Kuwait's top court rejects election law change

Thousands of opposition supporters protest outside parliament in Kuwait City (24 September 2012) Thousands of opposition supporters protested outside the parliament in Kuwait City on Monday

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Kuwait's highest court has rejected a government appeal aimed at changing the Gulf emirate's electoral boundaries.

The Constitutional Court upheld the 2006 electoral law, which divided the country into five constituencies.

The ruling came a day after thousands of opposition supporters held a protest outside parliament in Kuwait City.

Opponents of the law change said it would have allowed the government to redefine electoral boundaries to its advantage ahead of fresh polls.

However, the government said the reason for the court action was to safeguard the outcome of future elections from possible legal challenges.

Political turmoil

In an unprecedented ruling in June, the Constitutional Court declared illegal February's elections for the National Assembly, in which the Islamist-led opposition made significant gains, and reinstated the previous parliament.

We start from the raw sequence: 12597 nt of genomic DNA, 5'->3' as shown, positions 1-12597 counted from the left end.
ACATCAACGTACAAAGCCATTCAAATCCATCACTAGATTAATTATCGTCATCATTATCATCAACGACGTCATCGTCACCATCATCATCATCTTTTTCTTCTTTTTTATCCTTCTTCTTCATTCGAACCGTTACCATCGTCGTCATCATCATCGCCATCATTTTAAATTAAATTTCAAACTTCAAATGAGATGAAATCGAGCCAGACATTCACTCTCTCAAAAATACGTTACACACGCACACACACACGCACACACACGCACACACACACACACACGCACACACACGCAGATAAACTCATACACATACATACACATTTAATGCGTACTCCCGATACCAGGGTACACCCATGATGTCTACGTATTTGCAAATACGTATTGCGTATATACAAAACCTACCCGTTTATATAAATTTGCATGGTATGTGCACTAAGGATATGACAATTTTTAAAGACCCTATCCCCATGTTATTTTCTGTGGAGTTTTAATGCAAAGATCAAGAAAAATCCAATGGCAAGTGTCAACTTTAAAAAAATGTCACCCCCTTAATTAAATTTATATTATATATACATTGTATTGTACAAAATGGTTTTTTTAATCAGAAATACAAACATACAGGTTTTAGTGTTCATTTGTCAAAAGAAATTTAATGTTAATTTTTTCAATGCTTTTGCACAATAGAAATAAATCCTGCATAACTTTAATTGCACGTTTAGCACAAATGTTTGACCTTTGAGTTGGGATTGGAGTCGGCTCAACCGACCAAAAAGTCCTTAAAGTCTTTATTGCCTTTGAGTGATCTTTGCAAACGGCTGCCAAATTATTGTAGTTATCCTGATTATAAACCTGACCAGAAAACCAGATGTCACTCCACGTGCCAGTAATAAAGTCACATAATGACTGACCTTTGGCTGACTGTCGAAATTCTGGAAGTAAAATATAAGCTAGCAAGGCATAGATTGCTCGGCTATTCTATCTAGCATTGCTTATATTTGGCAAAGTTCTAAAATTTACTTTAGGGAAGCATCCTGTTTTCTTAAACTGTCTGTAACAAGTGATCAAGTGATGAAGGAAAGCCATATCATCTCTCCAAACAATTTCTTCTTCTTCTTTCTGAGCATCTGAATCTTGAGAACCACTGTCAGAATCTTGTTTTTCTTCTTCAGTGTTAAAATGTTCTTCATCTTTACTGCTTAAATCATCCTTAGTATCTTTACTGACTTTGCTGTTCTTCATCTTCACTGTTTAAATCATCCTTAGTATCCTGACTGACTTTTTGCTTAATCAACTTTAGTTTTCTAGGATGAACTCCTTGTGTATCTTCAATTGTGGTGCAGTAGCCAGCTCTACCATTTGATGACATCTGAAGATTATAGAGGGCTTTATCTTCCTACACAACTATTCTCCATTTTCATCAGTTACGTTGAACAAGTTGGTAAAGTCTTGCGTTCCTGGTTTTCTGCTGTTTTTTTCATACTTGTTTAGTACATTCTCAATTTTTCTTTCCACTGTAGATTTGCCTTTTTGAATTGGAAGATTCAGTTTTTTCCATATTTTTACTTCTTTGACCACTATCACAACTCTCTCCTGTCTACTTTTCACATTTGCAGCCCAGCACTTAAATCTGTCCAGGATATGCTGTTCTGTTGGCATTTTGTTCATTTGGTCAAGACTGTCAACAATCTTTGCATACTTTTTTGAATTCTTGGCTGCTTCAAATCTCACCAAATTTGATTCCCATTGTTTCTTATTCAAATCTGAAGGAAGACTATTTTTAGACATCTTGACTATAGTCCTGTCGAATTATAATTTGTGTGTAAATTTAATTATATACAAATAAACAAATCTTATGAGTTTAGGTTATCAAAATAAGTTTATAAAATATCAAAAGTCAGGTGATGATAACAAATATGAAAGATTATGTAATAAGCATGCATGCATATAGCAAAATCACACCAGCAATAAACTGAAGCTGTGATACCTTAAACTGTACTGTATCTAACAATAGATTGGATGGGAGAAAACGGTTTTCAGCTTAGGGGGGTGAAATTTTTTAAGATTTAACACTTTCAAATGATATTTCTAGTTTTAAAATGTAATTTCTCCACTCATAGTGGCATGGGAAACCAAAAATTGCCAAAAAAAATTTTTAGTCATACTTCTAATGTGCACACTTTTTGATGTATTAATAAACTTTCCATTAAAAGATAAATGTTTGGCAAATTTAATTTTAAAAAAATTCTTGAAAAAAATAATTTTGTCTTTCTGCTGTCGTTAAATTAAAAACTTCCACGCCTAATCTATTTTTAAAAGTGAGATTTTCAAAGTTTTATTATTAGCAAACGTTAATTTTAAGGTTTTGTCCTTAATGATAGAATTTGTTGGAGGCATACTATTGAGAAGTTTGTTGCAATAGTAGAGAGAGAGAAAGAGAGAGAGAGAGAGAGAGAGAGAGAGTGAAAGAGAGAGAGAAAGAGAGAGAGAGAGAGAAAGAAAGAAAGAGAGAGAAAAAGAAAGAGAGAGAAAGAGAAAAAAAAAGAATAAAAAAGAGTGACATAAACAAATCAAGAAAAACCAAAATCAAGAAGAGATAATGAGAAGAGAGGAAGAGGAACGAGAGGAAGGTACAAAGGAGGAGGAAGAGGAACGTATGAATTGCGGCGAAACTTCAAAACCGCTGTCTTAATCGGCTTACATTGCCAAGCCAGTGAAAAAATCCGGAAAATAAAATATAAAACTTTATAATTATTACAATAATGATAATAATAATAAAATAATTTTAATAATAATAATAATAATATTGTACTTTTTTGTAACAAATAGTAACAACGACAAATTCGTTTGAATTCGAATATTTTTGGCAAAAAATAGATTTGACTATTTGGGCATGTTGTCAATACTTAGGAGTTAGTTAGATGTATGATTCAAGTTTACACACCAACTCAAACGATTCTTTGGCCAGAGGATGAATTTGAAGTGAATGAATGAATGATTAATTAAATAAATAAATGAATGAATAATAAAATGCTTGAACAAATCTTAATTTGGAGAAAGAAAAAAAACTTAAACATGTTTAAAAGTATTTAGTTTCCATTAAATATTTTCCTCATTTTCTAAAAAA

The opposition has demanded that parliament be dissolved and fresh elections held as soon as possible.

"The constitutional ruling today means that the government should resign immediately," Islamist MP Faisal al-Mislem wrote on Twitter.

Kuwait's parliament has the most powers of any elected body in the Gulf, and opposition MPs openly criticise the ruling Sabah family. But the Sabahs retains full control over key government and executive posts.

The Emir, Sheikh Sabah al-Ahmed al-Sabah, called February's election amid a crisis over corruption allegations.

In November, the cabinet resigned shortly before former Prime Minister Sheikh Nasser al-Mohammed al-Sabah was to be asked about the alleged payment of bribes to pro-government MPs.

Protesters had stormed the parliament building the previous month when the government tried to prevent Sheikh Nasser facing questions.

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